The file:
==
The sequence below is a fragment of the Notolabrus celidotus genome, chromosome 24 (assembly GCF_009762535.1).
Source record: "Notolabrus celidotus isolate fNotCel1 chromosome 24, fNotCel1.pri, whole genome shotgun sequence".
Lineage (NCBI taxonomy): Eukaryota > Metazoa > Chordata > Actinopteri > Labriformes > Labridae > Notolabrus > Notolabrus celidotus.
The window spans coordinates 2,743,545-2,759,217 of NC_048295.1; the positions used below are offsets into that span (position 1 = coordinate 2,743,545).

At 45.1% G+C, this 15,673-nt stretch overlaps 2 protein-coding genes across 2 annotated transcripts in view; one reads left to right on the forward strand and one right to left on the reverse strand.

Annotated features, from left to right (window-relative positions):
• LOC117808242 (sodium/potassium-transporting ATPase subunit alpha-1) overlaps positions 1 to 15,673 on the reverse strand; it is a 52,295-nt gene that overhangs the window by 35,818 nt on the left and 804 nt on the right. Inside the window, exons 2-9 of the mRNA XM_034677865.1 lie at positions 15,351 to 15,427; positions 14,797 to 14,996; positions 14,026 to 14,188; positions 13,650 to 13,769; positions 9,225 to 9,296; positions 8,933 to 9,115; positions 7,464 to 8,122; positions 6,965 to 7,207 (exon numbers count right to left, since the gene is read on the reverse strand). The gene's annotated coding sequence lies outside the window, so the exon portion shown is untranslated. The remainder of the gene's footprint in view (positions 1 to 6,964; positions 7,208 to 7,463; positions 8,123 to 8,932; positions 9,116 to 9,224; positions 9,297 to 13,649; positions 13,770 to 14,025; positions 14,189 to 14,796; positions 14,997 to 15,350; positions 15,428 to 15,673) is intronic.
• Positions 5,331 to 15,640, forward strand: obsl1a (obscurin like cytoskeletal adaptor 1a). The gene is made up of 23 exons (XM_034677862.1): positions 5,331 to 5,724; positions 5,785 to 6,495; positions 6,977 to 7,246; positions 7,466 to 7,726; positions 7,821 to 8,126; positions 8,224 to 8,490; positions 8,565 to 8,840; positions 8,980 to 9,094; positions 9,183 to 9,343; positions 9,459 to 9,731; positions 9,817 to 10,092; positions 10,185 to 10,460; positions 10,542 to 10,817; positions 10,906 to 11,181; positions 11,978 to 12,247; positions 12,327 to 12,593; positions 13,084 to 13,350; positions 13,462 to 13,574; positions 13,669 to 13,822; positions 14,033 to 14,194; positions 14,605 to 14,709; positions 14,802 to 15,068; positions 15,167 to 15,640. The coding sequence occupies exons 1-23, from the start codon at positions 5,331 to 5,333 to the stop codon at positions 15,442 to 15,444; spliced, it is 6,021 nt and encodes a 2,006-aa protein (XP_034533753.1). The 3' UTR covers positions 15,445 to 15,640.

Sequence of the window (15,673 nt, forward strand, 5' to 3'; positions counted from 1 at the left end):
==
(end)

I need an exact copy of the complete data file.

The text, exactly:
The sequence below is a fragment of the Notolabrus celidotus genome, chromosome 24 (assembly GCF_009762535.1).
Source record: "Notolabrus celidotus isolate fNotCel1 chromosome 24, fNotCel1.pri, whole genome shotgun sequence".
Lineage (NCBI taxonomy): Eukaryota > Metazoa > Chordata > Actinopteri > Labriformes > Labridae > Notolabrus > Notolabrus celidotus.
The window spans coordinates 2,743,545-2,759,217 of NC_048295.1; the positions used below are offsets into that span (position 1 = coordinate 2,743,545).

At 45.1% G+C, this 15,673-nt stretch overlaps 2 protein-coding genes across 2 annotated transcripts in view; one reads left to right on the forward strand and one right to left on the reverse strand.

Annotated features, from left to right (window-relative positions):
• LOC117808242 (sodium/potassium-transporting ATPase subunit alpha-1) overlaps positions 1 to 15,673 on the reverse strand; it is a 52,295-nt gene that overhangs the window by 35,818 nt on the left and 804 nt on the right. Inside the window, exons 2-9 of the mRNA XM_034677865.1 lie at positions 15,351 to 15,427; positions 14,797 to 14,996; positions 14,026 to 14,188; positions 13,650 to 13,769; positions 9,225 to 9,296; positions 8,933 to 9,115; positions 7,464 to 8,122; positions 6,965 to 7,207 (exon numbers count right to left, since the gene is read on the reverse strand). The gene's annotated coding sequence lies outside the window, so the exon portion shown is untranslated. The remainder of the gene's footprint in view (positions 1 to 6,964; positions 7,208 to 7,463; positions 8,123 to 8,932; positions 9,116 to 9,224; positions 9,297 to 13,649; positions 13,770 to 14,025; positions 14,189 to 14,796; positions 14,997 to 15,350; positions 15,428 to 15,673) is intronic.
• Positions 5,331 to 15,640, forward strand: obsl1a (obscurin like cytoskeletal adaptor 1a). The gene is made up of 23 exons (XM_034677862.1): positions 5,331 to 5,724; positions 5,785 to 6,495; positions 6,977 to 7,246; positions 7,466 to 7,726; positions 7,821 to 8,126; positions 8,224 to 8,490; positions 8,565 to 8,840; positions 8,980 to 9,094; positions 9,183 to 9,343; positions 9,459 to 9,731; positions 9,817 to 10,092; positions 10,185 to 10,460; positions 10,542 to 10,817; positions 10,906 to 11,181; positions 11,978 to 12,247; positions 12,327 to 12,593; positions 13,084 to 13,350; positions 13,462 to 13,574; positions 13,669 to 13,822; positions 14,033 to 14,194; positions 14,605 to 14,709; positions 14,802 to 15,068; positions 15,167 to 15,640. The coding sequence occupies exons 1-23, from the start codon at positions 5,331 to 5,333 to the stop codon at positions 15,442 to 15,444; spliced, it is 6,021 nt and encodes a 2,006-aa protein (XP_034533753.1). The 3' UTR covers positions 15,445 to 15,640.

Sequence of the window (15,673 nt, forward strand, 5' to 3'; positions counted from 1 at the left end):